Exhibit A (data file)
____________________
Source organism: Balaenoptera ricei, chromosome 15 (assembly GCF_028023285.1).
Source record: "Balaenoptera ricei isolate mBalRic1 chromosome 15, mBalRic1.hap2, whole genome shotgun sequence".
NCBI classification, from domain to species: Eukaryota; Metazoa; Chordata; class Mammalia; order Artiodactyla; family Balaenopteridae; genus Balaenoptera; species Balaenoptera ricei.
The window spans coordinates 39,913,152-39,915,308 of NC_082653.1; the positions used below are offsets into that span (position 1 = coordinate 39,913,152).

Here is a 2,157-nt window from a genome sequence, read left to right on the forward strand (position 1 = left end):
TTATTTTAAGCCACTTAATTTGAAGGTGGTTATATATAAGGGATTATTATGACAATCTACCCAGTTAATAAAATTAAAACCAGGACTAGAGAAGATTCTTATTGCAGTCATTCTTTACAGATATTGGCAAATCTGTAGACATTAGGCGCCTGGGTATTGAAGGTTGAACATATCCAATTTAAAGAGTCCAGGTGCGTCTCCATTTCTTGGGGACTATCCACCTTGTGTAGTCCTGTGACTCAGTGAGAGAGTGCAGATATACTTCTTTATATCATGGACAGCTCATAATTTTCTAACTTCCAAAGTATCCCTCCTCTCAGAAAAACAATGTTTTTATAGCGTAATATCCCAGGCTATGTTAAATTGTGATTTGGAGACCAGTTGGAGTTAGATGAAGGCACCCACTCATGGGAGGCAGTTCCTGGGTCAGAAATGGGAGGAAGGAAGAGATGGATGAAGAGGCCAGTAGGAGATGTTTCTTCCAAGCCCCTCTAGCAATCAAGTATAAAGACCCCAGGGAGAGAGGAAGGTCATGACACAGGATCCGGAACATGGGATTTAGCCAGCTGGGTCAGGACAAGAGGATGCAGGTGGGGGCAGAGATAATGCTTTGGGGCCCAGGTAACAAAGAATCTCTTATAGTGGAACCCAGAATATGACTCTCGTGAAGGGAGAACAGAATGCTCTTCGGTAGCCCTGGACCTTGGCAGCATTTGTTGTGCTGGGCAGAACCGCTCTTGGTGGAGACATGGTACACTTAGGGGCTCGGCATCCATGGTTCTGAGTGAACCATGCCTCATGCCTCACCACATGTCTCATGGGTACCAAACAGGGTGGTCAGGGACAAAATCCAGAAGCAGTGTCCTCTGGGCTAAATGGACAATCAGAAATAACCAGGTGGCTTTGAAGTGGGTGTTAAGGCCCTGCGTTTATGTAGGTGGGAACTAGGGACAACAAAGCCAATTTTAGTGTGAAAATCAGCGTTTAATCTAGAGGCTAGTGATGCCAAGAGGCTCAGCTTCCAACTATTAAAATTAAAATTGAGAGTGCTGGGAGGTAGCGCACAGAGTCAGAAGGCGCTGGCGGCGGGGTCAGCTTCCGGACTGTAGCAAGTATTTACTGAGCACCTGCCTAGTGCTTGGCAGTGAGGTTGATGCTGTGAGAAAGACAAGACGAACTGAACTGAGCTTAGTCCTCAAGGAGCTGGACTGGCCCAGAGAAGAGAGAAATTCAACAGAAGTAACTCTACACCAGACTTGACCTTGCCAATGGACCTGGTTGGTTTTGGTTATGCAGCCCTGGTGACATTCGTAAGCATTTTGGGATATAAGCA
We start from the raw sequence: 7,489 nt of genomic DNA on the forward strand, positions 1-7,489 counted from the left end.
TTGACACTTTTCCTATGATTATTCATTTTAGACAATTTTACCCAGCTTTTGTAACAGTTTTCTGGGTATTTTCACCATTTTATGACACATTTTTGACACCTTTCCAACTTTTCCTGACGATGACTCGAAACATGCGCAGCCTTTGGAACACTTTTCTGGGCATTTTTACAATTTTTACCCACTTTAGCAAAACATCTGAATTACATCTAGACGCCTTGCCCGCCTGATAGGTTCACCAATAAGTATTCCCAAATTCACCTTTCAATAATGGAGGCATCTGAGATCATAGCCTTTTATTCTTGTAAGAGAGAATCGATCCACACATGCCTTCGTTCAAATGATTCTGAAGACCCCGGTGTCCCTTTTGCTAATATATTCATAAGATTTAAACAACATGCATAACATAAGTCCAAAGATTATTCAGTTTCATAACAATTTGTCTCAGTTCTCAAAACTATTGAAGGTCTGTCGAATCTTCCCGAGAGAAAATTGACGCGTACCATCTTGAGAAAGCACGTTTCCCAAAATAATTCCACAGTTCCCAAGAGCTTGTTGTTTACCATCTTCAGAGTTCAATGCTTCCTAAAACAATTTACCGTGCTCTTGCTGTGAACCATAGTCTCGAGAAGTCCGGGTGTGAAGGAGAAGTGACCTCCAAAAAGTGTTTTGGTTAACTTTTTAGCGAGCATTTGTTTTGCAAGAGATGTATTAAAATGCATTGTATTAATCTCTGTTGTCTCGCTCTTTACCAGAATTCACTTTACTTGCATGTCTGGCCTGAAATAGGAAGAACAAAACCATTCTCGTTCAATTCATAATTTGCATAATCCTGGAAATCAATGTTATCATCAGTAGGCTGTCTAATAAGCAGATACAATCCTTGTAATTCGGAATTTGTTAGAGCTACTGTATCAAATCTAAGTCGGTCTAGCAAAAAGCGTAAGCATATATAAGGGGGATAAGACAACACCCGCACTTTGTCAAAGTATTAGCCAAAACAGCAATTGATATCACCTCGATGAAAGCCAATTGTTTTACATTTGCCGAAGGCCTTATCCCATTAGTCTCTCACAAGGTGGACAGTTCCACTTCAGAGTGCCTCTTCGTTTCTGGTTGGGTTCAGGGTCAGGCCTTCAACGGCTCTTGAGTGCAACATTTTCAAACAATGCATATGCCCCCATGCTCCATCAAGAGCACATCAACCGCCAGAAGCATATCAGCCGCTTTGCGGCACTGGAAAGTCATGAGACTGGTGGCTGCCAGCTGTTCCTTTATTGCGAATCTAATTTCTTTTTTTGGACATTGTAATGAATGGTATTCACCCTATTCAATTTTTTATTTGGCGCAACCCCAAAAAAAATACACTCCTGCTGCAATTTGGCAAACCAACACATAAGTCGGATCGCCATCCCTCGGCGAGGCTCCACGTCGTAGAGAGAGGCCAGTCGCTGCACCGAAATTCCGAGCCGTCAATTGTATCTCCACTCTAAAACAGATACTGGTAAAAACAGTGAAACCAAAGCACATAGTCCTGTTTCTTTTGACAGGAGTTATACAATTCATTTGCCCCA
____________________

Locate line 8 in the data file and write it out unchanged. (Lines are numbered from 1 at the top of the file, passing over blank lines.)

TTGACACTTTTCCTATGATTATTCATTTTAGACAATTTTACCCAGCTTTTGTAACAGTTTTCTGGGTATTTTCACCATTTTATGACACATTTTTGACACCTTTCCAACTTTTCCTGACGATGACTCGAAACATGCGCAGCCTTTGGAACACTTTTCTGGGCATTTTTACAATTTTTACCCACTTTAGCAAAACATCTGAATTACATCTAGACGCCTTGCCCGCCTGATAGGTTCACCAATAAGTATTCCCAAATTCACCTTTCAATAATGGAGGCATCTGAGATCATAGCCTTTTATTCTTGTAAGAGAGAATCGATCCACACATGCCTTCGTTCAAATGATTCTGAAGACCCCGGTGTCCCTTTTGCTAATATATTCATAAGATTTAAACAACATGCATAACATAAGTCCAAAGATTATTCAGTTTCATAACAATTTGTCTCAGTTCTCAAAACTATTGAAGGTCTGTCGAATCTTCCCGAGAGAAAATTGACGCGTACCATCTTGAGAAAGCACGTTTCCCAAAATAATTCCACAGTTCCCAAGAGCTTGTTGTTTACCATCTTCAGAGTTCAATGCTTCCTAAAACAATTTACCGTGCTCTTGCTGTGAACCATAGTCTCGAGAAGTCCGGGTGTGAAGGAGAAGTGACCTCCAAAAAGTGTTTTGGTTAACTTTTTAGCGAGCATTTGTTTTGCAAGAGATGTATTAAAATGCATTGTATTAATCTCTGTTGTCTCGCTCTTTACCAGAATTCACTTTACTTGCATGTCTGGCCTGAAATAGGAAGAACAAAACCATTCTCGTTCAATTCATAATTTGCATAATCCTGGAAATCAATGTTATCATCAGTAGGCTGTCTAATAAGCAGATACAATCCTTGTAATTCGGAATTTGTTAGAGCTACTGTATCAAATCTAAGTCGGTCTAGCAAAAAGCGTAAGCATATATAAGGGGGATAAGACAACACCCGCACTTTGTCAAAGTATTAGCCAAAACAGCAATTGATATCACCTCGATGAAAGCCAATTGTTTTACATTTGCCGAAGGCCTTATCCCATTAGTCTCTCACAAGGTGGACAGTTCCACTTCAGAGTGCCTCTTCGTTTCTGGTTGGGTTCAGGGTCAGGCCTTCAACGGCTCTTGAGTGCAACATTTTCAAACAATGCATATGCCCCCATGCTCCATCAAGAGCACATCAACCGCCAGAAGCATATCAGCCGCTTTGCGGCACTGGAAAGTCATGAGACTGGTGGCTGCCAGCTGTTCCTTTATTGCGAATCTAATTTCTTTTTTTGGACATTGTAATGAATGGTATTCACCCTATTCAATTTTTTATTTGGCGCAACCCCAAAAAAAATACACTCCTGCTGCAATTTGGCAAACCAACACATAAGTCGGATCGCCATCCCTCGGCGAGGCTCCACGTCGTAGAGAGAGGCCAGTCGCTGCACCGAAATTCCGAGCCGTCAATTGTATCTCCACTCTAAAACAGATACTGGTAAAAACAGTGAAACCAAAGCACATAGTCCTGTTTCTTTTGACAGGAGTTATACAATTCATTTGCCCCA